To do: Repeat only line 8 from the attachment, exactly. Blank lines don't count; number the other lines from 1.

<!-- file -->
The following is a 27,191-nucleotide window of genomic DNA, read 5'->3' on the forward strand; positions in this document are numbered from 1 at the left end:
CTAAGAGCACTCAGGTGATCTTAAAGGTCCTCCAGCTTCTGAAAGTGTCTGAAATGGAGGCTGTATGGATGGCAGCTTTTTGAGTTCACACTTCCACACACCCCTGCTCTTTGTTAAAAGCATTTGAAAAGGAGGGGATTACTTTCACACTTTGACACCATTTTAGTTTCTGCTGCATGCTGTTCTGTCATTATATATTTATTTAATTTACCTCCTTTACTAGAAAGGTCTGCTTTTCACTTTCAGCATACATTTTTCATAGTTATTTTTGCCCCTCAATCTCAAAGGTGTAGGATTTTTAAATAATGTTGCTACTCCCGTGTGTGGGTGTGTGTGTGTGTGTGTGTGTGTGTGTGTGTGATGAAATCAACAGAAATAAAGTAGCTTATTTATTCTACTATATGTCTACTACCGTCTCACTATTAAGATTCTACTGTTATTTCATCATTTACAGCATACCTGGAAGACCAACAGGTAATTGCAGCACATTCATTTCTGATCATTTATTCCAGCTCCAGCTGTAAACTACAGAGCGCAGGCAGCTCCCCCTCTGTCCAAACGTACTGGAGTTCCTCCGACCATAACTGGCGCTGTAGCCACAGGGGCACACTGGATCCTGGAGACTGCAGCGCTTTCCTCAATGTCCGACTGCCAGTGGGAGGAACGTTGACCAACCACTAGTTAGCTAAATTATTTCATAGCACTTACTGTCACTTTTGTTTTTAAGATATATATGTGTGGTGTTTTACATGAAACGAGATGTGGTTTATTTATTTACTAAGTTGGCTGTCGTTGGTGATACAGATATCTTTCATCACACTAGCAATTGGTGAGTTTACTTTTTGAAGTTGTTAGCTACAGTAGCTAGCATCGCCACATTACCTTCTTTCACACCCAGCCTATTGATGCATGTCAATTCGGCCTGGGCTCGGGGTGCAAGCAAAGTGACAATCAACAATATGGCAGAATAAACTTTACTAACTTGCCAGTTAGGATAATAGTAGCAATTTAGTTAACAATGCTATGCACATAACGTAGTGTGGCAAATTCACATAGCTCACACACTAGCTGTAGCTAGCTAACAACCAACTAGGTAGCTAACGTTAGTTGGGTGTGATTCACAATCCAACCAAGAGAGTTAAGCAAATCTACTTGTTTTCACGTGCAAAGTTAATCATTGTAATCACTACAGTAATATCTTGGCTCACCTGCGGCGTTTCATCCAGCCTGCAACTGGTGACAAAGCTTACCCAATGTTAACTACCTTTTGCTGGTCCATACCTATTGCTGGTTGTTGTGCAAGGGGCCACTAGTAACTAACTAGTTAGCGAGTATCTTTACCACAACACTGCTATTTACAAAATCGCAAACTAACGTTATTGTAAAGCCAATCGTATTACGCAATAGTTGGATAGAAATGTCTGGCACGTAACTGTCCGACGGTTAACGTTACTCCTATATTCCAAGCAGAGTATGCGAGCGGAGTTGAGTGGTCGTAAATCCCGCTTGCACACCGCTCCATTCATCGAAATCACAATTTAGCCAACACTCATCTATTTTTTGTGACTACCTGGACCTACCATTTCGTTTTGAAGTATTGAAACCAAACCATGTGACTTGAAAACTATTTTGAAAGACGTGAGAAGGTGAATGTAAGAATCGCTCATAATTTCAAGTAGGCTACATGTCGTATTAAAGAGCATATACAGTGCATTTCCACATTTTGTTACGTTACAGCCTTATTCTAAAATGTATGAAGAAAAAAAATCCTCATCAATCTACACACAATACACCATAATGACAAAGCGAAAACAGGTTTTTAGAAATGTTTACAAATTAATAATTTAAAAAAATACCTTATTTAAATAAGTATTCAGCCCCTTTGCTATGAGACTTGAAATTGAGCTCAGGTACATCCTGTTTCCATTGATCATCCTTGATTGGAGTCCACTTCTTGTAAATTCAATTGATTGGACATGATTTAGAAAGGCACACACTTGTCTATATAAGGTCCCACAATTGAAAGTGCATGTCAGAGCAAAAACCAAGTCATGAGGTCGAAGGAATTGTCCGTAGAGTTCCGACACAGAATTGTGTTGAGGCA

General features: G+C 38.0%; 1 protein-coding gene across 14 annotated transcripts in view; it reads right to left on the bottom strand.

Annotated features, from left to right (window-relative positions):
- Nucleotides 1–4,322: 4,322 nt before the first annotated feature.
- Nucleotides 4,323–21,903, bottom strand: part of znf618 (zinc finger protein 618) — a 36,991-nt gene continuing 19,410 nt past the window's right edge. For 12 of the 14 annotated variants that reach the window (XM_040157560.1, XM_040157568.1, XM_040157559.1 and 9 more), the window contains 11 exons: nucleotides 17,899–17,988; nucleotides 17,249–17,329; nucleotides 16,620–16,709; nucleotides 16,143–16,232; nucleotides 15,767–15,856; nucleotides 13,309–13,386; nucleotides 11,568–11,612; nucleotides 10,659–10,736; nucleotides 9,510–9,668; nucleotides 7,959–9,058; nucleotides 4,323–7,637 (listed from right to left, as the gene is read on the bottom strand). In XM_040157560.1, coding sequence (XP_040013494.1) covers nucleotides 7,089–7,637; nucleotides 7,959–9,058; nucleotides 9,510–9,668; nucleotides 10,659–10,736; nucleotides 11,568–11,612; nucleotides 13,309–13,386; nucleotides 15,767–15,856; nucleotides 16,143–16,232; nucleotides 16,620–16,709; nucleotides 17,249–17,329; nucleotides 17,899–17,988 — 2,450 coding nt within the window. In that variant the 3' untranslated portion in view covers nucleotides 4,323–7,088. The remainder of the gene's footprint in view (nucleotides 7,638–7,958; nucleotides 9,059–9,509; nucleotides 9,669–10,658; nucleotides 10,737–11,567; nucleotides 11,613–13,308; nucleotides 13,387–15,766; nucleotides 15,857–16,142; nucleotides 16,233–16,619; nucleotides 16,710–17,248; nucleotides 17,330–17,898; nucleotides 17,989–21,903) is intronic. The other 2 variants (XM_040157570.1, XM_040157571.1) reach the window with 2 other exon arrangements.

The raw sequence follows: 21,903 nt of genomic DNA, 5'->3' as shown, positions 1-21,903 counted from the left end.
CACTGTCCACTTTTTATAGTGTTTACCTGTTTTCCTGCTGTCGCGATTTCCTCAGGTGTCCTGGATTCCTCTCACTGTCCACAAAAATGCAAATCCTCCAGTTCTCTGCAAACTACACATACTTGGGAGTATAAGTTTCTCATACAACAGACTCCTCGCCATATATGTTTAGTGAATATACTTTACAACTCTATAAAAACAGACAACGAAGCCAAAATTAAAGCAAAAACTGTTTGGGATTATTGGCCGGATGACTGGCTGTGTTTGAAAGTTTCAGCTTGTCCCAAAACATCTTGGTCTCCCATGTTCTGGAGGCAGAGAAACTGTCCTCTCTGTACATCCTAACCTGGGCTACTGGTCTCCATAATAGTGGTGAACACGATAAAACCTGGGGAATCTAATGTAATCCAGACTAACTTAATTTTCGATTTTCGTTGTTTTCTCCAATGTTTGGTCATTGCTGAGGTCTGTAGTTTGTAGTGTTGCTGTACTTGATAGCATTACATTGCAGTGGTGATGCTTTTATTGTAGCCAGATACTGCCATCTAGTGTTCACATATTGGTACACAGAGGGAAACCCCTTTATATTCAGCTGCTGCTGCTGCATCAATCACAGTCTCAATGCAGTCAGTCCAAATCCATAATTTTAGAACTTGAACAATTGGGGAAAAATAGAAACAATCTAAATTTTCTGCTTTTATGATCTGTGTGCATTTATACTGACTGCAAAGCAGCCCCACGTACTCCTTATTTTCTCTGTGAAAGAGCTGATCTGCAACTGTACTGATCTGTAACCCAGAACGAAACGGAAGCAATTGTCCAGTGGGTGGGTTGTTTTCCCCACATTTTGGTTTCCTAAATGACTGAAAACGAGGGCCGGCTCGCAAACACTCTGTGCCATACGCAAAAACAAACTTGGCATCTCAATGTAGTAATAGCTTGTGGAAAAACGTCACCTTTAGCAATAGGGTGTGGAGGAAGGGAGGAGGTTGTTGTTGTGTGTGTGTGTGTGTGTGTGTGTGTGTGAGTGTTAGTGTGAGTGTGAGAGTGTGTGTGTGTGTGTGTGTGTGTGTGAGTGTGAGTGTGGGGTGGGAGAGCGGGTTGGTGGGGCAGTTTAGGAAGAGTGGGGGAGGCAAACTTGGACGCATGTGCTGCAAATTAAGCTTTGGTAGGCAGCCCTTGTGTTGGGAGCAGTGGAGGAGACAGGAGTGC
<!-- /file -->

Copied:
CACTGTCCACTTTTTATAGTGTTTACCTGTTTTCCTGCTGTCGCGATTTCCTCAGGTGTCCTGGATTCCTCTCACTGTCCACAAAAATGCAAATCCTCCAGTTCTCTGCAAACTACACATACTTGGGAGTATAAGTTTCTCATACAACAGACTCCTCGCCATATATGTTTAGTGAATATACTTTACAACTCTATAAAAACAGACAACGAAGCCAAAATTAAAGCAAAAACTGTTTGGGATTATTGGCCGGATGACTGGCTGTGTTTGAAAGTTTCAGCTTGTCCCAAAACATCTTGGTCTCCCATGTTCTGGAGGCAGAGAAACTGTCCTCTCTGTACATCCTAACCTGGGCTACTGGTCTCCATAATAGTGGTGAACACGATAAAACCTGGGGAATCTAATGTAATCCAGACTAACTTAATTTTCGATTTTCGTTGTTTTCTCCAATGTTTGGTCATTGCTGAGGTCTGTAGTTTGTAGTGTTGCTGTACTTGATAGCATTACATTGCAGTGGTGATGCTTTTATTGTAGCCAGATACTGCCATCTAGTGTTCACATATTGGTACACAGAGGGAAACCCCTTTATATTCAGCTGCTGCTGCTGCATCAATCACAGTCTCAATGCAGTCAGTCCAAATCCATAATTTTAGAACTTGAACAATTGGGGAAAAATAGAAACAATCTAAATTTTCTGCTTTTATGATCTGTGTGCATTTATACTGACTGCAAAGCAGCCCCACGTACTCCTTATTTTCTCTGTGAAAGAGCTGATCTGCAACTGTACTGATCTGTAACCCAGAACGAAACGGAAGCAATTGTCCAGTGGGTGGGTTGTTTTCCCCACATTTTGGTTTCCTAAATGACTGAAAACGAGGGCCGGCTCGCAAACACTCTGTGCCATACGCAAAAACAAACTTGGCATCTCAATGTAGTAATAGCTTGTGGAAAAACGTCACCTTTAGCAATAGGGTGTGGAGGAAGGGAGGAGGTTGTTGTTGTGTGTGTGTGTGTGTGTGTGTGTGTGTGAGTGTTAGTGTGAGTGTGAGAGTGTGTGTGTGTGTGTGTGTGTGTGTGAGTGTGAGTGTGGGGTGGGAGAGCGGGTTGGTGGGGCAGTTTAGGAAGAGTGGGGGAGGCAAACTTGGACGCATGTGCTGCAAATTAAGCTTTGGTAGGCAGCCCTTGTGTTGGGAGCAGTGGAGGAGACAGGAGTGC